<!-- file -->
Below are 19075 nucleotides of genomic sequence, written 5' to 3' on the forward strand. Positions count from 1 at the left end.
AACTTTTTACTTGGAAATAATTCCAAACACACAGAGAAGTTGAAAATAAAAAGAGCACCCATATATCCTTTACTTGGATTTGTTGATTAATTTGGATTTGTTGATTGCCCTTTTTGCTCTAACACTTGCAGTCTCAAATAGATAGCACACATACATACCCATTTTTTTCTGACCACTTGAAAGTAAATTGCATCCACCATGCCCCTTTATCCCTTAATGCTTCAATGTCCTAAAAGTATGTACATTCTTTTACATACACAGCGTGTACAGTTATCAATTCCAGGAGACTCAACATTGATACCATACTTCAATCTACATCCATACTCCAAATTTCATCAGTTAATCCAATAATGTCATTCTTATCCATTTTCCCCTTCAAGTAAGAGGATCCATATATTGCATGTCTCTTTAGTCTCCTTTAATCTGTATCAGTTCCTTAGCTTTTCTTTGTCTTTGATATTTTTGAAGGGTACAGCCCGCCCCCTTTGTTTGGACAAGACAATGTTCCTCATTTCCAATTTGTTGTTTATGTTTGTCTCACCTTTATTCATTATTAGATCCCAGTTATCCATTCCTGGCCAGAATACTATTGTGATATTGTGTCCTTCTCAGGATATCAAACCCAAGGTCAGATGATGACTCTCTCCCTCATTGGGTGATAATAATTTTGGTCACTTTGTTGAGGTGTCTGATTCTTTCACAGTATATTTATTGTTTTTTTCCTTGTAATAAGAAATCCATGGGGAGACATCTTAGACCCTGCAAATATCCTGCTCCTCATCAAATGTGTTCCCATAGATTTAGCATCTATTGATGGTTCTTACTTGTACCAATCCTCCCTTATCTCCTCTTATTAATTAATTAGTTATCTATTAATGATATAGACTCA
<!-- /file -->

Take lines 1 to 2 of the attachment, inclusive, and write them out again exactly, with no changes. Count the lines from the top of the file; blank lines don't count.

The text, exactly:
Below are 19075 nucleotides of genomic sequence, written 5' to 3' on the forward strand. Positions count from 1 at the left end.
AACTTTTTACTTGGAAATAATTCCAAACACACAGAGAAGTTGAAAATAAAAAGAGCACCCATATATCCTTTACTTGGATTTGTTGATTAATTTGGATTTGTTGATTGCCCTTTTTGCTCTAACACTTGCAGTCTCAAATAGATAGCACACATACATACCCATTTTTTTCTGACCACTTGAAAGTAAATTGCATCCACCATGCCCCTTTATCCCTTAATGCTTCAATGTCCTAAAAGTATGTACATTCTTTTACATACACAGCGTGTACAGTTATCAATTCCAGGAGACTCAACATTGATACCATACTTCAATCTACATCCATACTCCAAATTTCATCAGTTAATCCAATAATGTCATTCTTATCCATTTTCCCCTTCAAGTAAGAGGATCCATATATTGCATGTCTCTTTAGTCTCCTTTAATCTGTATCAGTTCCTTAGCTTTTCTTTGTCTTTGATATTTTTGAAGGGTACAGCCCGCCCCCTTTGTTTGGACAAGACAATGTTCCTCATTTCCAATTTGTTGTTTATGTTTGTCTCACCTTTATTCATTATTAGATCCCAGTTATCCATTCCTGGCCAGAATACTATTGTGATATTGTGTCCTTCTCAGGATATCAAACCCAAGGTCAGATGATGACTCTCTCCCTCATTGGGTGATAATAATTTTGGTCACTTTGTTGAGGTGTCTGATTCTTTCACAGTATATTTATTGTTTTTTTCCTTGTAATAAGAAATCCATGGGGAGACATCTTAGACCCTGCAAATATCCTGCTCCTCATCAAATGTGTTCCCATAGATTTAGCATCTATTGATGGTTCTTACTTGTACCAATCCTCCCTTATCTCCTCTTATTAATTAATTAGTTATCTATTAATGATATAGACTCA